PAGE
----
I had a strange worry as a kid. I was very scared of getting bit by a tick and developing Rocky Mountain Spotted Fever (RMSF). I know, weird–even for nerdy kids like me, who knows about Rocky Mountain Spotted Fever? How many readers are even familiar with it?
For those who aren’t, RMSF is a zoonotic rickettsial disease transmitted by several species of ticks. Though the disease is named after the geographical region where it was first described back in the late 1800s, the bacterium that causes it, Rickettsia rickettsii (an obligate intracellular pathogen), has been found in almost all US states and south to Mexico. The bacterium itself is related to Rickettsia prowazekii, the causative agent of louse-borne typhus, and RMSF is the most common rickettsial disease in the United States. Symptoms are non-specific initially (fever, muscle aches, nausea, vomiting, headache), making it difficult to diagnose. A rash starts to develop in most patients around 2-5 days after the fever presents, starting out faint and pinkish and typically getting redder and more “spotted” (hence the name) over time. More insidious, perhaps, are the cases where a rash doesn’t develop (“spotless fever,” ~10% of patients). Here, the physician may not have a reason to suspect RMSF, and therefore may not treat correctly.
Especially when untreated or treated late, infection can be severe, affecting the respiratory, central nervous, gastrointestinal, or renal systems. Those who have the worse infections also are more likely to suffer long-term damage, including hearing loss, loss of or reduction in bowel control, and paralysis, among others.
So how does a kid even learn about RMSF, a relatively rare disease (250-1200 cases reported annually according to the CDC), and why am I discussing it today? More below…
I’ve mentioned before, I think, that I have a giant family. My dad was the youngest of 13, and many of his siblings also had large families, so I have something in the neighborhood of 80 first cousins. Most live in Ohio, but others have scattered, including 2 of my uncles that live in North Carolina–which just happens to be among the states with the highest incidence of RMSF:
When I was just a kid (maybe first grade or so), one of my cousins living in North Carolina contracted RMSF. (This was during the time period of high incidence shown in this figure below:)
Obviously living so far away and being so young, I wasn’t kept closely updated on his condition and am not 100% sure of all the details, but I know he was hospitalized for a lengthy amount of time, and had trouble walking when he recovered. (I seem to recall he lost all his hair too, but I could be mis-remembering that). Either way, it certainly made me very wary of ticks when I was a kid, especially when we played in the woods near my house.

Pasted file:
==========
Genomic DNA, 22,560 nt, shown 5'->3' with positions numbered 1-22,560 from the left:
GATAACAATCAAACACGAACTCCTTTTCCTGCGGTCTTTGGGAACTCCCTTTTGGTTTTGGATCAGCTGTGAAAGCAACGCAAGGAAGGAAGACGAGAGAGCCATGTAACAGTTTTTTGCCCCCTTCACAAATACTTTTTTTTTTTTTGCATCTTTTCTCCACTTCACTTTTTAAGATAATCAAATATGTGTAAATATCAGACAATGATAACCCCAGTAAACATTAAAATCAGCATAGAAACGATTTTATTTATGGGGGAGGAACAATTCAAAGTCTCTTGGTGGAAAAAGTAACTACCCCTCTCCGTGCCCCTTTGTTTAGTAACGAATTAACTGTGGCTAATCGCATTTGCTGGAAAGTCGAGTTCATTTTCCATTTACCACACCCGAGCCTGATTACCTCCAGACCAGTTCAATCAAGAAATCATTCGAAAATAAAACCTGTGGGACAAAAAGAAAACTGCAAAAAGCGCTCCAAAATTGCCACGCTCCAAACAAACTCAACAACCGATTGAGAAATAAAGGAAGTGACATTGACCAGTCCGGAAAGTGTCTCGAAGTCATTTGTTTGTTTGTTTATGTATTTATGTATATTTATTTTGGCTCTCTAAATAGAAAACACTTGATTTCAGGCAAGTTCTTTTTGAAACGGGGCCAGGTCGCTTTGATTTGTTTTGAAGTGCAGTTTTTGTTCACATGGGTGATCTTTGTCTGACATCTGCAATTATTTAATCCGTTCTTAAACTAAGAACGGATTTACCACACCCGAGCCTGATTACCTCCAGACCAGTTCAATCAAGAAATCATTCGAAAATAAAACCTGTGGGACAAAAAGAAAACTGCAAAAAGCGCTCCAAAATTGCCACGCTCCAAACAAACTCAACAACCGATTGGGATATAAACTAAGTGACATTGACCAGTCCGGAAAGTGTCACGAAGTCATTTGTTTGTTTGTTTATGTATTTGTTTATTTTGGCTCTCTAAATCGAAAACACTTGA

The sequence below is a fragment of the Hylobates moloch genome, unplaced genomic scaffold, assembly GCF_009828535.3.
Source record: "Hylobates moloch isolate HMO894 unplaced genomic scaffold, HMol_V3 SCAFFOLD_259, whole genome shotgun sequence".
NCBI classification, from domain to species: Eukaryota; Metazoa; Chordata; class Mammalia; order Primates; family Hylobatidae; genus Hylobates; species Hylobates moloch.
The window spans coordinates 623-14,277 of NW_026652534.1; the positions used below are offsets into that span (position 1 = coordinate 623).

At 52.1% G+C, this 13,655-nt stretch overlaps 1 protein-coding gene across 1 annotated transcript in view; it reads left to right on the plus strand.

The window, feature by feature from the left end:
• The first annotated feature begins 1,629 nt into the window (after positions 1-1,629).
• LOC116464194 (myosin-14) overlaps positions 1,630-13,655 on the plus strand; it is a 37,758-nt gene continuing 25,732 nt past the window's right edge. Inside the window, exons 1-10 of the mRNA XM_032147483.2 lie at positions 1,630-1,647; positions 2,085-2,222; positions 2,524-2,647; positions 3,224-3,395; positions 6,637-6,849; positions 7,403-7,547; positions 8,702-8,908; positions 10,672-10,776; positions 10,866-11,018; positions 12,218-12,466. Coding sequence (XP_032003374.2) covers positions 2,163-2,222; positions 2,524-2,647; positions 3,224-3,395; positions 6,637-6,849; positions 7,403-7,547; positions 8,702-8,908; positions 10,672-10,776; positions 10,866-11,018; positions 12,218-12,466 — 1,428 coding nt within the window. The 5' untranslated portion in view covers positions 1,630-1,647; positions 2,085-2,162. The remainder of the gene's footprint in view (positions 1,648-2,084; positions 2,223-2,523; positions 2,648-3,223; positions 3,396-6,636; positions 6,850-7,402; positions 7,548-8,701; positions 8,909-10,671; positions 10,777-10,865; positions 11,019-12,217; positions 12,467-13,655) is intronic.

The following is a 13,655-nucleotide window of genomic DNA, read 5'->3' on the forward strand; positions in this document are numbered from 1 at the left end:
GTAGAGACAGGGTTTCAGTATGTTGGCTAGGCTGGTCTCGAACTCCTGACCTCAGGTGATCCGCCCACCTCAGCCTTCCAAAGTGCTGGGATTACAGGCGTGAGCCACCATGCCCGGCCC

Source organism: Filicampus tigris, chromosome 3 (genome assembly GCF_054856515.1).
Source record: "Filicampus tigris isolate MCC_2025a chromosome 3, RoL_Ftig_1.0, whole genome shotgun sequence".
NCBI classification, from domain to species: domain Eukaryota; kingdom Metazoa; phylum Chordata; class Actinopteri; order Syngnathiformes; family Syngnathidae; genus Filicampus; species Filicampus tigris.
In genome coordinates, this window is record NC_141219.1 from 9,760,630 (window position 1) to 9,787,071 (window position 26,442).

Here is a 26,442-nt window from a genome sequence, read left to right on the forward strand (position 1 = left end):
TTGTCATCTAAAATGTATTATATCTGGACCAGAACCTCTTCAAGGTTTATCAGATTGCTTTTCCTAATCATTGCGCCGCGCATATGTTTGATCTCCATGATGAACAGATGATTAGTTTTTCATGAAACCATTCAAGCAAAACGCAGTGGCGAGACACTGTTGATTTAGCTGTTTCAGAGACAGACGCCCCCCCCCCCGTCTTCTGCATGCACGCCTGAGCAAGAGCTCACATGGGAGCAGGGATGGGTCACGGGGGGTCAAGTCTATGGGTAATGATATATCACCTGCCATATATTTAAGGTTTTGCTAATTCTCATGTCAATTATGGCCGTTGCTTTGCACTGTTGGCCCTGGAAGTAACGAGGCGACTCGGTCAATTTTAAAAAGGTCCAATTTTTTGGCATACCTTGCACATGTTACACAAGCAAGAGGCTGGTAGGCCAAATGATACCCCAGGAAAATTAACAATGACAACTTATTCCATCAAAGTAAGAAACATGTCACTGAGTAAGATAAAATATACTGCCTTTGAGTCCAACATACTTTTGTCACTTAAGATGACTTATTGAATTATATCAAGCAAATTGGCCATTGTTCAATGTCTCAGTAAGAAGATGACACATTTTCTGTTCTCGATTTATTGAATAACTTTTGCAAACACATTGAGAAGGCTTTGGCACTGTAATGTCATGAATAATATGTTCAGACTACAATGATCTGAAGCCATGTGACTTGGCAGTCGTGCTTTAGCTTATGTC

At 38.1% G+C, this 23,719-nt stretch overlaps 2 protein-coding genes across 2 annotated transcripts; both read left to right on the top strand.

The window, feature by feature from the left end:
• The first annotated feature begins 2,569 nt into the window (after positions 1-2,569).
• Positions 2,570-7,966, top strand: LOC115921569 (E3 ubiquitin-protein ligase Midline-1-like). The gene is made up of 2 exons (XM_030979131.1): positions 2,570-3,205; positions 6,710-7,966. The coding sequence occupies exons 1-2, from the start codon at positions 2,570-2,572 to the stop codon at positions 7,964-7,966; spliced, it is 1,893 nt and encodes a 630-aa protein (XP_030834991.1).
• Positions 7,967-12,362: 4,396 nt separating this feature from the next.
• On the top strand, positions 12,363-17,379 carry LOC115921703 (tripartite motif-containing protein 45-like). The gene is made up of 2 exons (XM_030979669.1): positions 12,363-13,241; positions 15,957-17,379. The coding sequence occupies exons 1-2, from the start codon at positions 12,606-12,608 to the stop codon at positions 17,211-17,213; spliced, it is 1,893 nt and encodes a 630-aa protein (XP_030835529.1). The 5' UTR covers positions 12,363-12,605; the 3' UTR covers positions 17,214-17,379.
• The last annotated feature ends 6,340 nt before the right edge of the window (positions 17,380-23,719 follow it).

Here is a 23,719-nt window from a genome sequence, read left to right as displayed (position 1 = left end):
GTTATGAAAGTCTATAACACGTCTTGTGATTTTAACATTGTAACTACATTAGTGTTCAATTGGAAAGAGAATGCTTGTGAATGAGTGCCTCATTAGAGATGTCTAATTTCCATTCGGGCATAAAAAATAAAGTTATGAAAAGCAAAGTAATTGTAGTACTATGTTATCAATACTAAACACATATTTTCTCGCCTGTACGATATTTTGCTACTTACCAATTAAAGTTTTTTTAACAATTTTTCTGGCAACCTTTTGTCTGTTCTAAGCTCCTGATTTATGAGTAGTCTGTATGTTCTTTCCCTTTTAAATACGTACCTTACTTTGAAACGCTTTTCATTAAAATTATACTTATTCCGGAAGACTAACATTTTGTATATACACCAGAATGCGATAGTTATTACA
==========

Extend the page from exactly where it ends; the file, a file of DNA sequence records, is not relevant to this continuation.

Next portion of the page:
Why I bring this up today is because there recently have been several cases of the disease reported in Wyoming:
The Wyoming Department of Health reports four recent cases of Rocky Mountain spotted fever in northeastern Wyoming.
“What’s interesting about those cases is three of them, at least, were from the Campbell-Converse County areas,” said Dr. Tracy Murphy, state epidemiologist.
Dr. Dan O’Leary, acting state public health veterinarian, recommended that people check for ticks after they’ve been outside, checking places such as the back of the neck and the backs of legs.
O’Leary encouraged people to use insect repellant containing DEET or picaradin when traveling in tick country.
RMSF is an interesting zoonosis. In contrast to every other zoonotic disease I’ve written about here, there really isn’t a specific vertebrate reservoir of the causative organism. Infected ticks can transmit the bacterium trans-ovarially: that is, from mother tick to offspring via the egg. Therefore, the tick doesn’t need to take a blood meal in order to become infected; they’re infected from the beginning. Some animals, however, can aid in the maintenance of the organism in nature. Some species of small rodents can become infected and the pathogen will replicate to high enough levels so that uninfected ticks can acquire the pathogen, thereby increasing the pool of infected ticks.
Most notably, RMSF can be spread by dog ticks. These ticks have been largely left off the hook when it comes to tick-borne diseases in the United States because they don’t spread the most common tick-borne disease here: Lyme disease. However, we should recall that there’s more out there than just Lyme, and other tick-borne diseases can also be a nasty sequelae of a tick bite (for you *and* your dog!)
I also bring this up because of an incident I had the other morning. We’ve moved fairly recently, and my kids are still adapting to the new location. My 5-year-old son woke up in the middle of the night after a bad dream, and came down to my bedroom. When I pulled back my sheet, he told me, “mom, there’s a spider crawling in your bed.” I turned on the light to get a closer look, and (as you’ve probably guessed), it wasn’t a spider at all, but a tick. My dog often sleeps at the foot of the bed, so it had probably been brought in on her. It wasn’t engorged, and my dog had been treated with Frontline (which, apparently, kills ticks if they bite, but must not repel them?). Anyway, being me, I caught the tick (it was indeed a dog tick), and my kids took it in a container for show ‘n’ tell at their school. It just goes to show you that you don’t have to live in the middle of a woods to encounter ticks (and the diseases they may carry), so be sure to take a few minutes, protect your animals, and do a quick check on yourself whenever walking through an area that may harbor the little buggers.
Images from http://tinyurl.com/3asrs2,